Parenting a gifted child is demanding. They keep us on our toes in many ways and perplex others who don’t understand. It is often challenging for parents who feel they can’t talk openly to other parents, even friends, for fear others will judge them unfairly because they do not understand what it means to have a gifted child. Others may say that a gifted child has no problems and doesn’t know what it is like to have to work hard for every grade and every task they do.
Parents of gifted children know their child has other challenges which may be unfairly put upon them. Perfectionism expected by others; straight A’s even if the area of giftedness isn’t academics; academic, behavioral, athletic, fine arts, and performance excellence in all areas even though the gifted student has asynchronous development are just a few of the myths and expectations of those who do not know what it is like to parent a gifted child.
One of the biggest things that helps parents of gifted children is to know they are not alone and that there are others who know how they feel and what they are experiencing. When parents contact me for help with their gifted child they are so relieved to hear that they are not alone, their child is not peculiar, and that there are others who understand.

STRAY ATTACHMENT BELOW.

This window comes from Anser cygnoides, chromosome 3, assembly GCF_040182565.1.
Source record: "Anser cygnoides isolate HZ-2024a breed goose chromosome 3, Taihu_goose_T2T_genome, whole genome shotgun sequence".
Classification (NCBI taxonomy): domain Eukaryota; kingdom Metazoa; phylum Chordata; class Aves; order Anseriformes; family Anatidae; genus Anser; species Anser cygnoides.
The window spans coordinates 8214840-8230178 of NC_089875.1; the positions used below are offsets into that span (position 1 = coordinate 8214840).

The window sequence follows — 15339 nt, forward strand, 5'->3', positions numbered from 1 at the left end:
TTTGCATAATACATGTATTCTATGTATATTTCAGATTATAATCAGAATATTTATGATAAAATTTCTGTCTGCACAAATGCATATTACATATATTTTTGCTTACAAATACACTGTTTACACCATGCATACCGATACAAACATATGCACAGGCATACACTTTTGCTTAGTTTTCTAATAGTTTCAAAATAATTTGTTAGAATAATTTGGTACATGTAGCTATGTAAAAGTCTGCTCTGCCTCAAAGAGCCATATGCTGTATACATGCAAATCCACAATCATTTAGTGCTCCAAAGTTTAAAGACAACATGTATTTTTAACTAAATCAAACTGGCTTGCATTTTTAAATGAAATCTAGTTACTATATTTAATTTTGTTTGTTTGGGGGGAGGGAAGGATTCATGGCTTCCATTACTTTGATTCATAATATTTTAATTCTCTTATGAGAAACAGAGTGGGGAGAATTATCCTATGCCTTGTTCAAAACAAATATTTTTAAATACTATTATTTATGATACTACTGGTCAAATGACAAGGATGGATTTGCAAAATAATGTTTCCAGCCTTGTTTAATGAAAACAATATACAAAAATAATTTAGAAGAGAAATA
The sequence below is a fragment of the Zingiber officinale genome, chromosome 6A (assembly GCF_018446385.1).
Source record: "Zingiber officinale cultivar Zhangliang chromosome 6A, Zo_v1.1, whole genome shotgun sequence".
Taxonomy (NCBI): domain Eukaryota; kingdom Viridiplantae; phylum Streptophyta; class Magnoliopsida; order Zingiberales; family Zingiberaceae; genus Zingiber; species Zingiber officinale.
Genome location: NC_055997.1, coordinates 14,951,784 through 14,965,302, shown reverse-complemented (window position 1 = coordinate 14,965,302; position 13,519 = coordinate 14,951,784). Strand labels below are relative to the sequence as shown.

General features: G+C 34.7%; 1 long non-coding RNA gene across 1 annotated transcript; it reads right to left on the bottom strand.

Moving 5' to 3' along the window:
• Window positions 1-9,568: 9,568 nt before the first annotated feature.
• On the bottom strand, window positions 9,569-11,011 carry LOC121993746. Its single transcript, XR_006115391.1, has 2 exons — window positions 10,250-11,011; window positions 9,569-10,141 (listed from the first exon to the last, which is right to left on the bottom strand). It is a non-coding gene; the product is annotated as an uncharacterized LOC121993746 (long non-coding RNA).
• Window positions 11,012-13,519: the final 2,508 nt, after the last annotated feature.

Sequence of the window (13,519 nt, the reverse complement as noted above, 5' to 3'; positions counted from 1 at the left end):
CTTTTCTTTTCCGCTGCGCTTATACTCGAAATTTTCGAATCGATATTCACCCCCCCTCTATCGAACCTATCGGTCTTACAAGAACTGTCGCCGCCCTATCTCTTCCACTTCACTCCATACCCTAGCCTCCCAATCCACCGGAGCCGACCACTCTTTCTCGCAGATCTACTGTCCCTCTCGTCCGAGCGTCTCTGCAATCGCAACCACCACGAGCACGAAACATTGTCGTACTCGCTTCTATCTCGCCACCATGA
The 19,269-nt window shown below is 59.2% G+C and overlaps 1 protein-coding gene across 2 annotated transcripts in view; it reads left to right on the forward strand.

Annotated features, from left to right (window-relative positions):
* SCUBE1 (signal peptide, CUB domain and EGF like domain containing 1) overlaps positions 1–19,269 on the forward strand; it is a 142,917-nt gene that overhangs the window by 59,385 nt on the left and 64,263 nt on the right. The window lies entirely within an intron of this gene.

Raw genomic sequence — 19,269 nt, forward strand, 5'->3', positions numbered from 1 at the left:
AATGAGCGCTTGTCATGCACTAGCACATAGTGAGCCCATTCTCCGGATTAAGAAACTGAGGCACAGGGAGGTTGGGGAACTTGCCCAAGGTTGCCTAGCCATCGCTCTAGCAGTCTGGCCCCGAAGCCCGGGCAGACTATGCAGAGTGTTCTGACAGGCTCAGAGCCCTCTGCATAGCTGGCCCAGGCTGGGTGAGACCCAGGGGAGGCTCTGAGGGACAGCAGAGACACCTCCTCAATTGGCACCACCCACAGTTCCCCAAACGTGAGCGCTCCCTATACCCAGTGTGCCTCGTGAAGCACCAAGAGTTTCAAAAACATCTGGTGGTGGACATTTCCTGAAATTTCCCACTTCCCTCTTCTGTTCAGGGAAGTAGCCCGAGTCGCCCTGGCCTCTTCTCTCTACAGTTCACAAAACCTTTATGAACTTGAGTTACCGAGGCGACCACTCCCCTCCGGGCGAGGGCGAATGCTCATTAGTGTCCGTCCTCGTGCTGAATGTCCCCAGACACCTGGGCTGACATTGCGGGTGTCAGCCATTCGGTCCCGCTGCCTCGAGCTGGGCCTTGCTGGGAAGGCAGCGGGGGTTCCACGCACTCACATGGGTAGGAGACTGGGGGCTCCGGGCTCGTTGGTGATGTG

If you are seeking to connect with others the Fall WATG Conference is a good place to go to learn and meet other parents of gifted children. Sometimes it helps to talk freely with others who understand. For more information about the conference go to: www.watg.org.
Here is a website by a mother who has gifted children and is an educated teacher of gifted children. She currently homeschools her children. On the website are resources and other information.
If you are reading this and are a parent of a gifted child who feels overwhelmed and has lots of questions you are not alone. Reach out to the network of parents who have walked where you are
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